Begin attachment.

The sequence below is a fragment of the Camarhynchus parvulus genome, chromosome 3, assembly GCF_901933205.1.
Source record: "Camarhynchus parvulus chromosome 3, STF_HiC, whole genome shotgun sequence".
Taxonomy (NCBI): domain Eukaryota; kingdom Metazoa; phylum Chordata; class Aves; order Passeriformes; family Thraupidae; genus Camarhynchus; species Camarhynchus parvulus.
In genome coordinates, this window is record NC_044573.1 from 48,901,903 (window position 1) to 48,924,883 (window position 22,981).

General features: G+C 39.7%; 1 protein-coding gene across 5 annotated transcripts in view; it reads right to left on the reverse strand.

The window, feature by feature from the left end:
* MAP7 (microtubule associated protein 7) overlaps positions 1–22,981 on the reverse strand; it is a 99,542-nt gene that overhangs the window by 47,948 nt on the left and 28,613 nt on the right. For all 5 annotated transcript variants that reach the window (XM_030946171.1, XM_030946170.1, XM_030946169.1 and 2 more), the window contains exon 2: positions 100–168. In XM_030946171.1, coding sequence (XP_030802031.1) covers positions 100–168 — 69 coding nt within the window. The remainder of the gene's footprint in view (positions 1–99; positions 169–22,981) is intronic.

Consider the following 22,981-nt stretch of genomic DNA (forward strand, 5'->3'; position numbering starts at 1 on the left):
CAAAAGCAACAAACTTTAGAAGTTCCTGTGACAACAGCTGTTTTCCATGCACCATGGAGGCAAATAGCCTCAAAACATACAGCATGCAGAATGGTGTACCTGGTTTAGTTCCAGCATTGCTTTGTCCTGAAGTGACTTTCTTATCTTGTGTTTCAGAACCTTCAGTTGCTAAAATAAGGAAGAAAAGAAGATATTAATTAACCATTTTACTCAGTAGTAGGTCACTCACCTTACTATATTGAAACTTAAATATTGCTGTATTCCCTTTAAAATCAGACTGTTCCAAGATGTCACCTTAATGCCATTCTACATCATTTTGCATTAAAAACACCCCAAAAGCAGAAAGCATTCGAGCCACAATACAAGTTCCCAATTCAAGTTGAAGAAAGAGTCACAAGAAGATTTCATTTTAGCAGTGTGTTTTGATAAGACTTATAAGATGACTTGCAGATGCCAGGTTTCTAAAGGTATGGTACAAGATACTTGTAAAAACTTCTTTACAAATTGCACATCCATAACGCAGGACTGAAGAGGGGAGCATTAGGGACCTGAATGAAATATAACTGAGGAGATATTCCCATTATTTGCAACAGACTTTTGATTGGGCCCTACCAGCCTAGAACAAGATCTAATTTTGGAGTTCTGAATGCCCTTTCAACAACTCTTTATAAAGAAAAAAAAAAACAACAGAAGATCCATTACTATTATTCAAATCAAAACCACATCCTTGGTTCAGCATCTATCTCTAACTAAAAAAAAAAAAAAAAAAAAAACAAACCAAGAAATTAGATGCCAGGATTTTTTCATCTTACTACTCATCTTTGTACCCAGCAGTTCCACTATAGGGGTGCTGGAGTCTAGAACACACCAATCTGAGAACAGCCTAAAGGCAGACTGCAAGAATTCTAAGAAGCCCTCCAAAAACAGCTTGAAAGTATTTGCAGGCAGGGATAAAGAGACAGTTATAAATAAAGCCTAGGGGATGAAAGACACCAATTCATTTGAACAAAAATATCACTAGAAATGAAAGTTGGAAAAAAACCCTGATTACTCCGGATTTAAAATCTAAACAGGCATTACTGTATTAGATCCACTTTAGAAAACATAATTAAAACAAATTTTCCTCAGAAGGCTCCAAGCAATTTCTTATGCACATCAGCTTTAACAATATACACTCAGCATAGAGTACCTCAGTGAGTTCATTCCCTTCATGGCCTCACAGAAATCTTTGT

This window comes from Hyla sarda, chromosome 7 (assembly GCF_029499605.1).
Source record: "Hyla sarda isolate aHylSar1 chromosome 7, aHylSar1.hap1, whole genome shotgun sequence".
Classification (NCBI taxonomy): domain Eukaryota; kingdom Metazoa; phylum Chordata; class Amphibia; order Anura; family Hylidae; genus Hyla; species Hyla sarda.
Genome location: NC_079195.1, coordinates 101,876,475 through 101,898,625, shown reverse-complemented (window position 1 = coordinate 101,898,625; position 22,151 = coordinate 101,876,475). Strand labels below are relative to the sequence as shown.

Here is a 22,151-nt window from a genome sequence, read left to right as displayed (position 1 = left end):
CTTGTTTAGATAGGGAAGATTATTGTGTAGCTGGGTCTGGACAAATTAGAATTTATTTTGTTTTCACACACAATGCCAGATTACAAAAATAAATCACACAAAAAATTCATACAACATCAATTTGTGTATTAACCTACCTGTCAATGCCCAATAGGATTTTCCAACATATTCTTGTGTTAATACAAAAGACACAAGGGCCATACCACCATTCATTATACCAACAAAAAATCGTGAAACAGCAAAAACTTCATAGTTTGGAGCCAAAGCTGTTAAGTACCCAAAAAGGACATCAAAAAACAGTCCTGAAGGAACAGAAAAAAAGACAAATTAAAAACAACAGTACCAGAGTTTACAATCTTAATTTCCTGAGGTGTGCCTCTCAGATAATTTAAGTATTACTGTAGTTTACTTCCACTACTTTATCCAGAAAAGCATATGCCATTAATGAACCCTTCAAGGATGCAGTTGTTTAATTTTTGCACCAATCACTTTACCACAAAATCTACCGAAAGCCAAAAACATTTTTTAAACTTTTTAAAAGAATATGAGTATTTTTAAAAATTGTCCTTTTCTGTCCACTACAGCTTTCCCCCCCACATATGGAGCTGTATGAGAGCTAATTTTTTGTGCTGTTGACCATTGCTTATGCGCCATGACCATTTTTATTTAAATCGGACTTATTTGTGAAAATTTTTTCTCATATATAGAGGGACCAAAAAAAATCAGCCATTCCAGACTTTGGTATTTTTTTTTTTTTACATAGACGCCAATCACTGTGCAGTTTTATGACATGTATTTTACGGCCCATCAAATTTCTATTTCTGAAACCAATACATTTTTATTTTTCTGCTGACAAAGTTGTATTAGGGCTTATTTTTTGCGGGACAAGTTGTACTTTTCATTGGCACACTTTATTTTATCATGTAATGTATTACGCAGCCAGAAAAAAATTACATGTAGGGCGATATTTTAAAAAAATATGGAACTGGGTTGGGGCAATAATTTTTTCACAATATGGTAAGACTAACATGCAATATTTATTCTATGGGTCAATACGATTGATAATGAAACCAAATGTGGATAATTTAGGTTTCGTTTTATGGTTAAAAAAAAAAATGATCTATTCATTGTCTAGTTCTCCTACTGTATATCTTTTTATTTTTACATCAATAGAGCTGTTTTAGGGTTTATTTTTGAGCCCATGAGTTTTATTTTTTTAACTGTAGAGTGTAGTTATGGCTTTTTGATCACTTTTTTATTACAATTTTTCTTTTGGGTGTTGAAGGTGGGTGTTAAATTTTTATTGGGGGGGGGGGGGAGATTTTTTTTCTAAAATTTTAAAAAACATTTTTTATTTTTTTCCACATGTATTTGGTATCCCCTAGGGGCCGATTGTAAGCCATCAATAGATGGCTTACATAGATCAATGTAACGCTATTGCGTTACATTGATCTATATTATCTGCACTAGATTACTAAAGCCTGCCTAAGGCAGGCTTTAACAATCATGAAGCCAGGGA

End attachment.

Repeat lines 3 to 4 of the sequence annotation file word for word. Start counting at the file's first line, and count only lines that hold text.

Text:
Taxonomy (NCBI): domain Eukaryota; kingdom Metazoa; phylum Chordata; class Aves; order Passeriformes; family Thraupidae; genus Camarhynchus; species Camarhynchus parvulus.
In genome coordinates, this window is record NC_044573.1 from 48,901,903 (window position 1) to 48,924,883 (window position 22,981).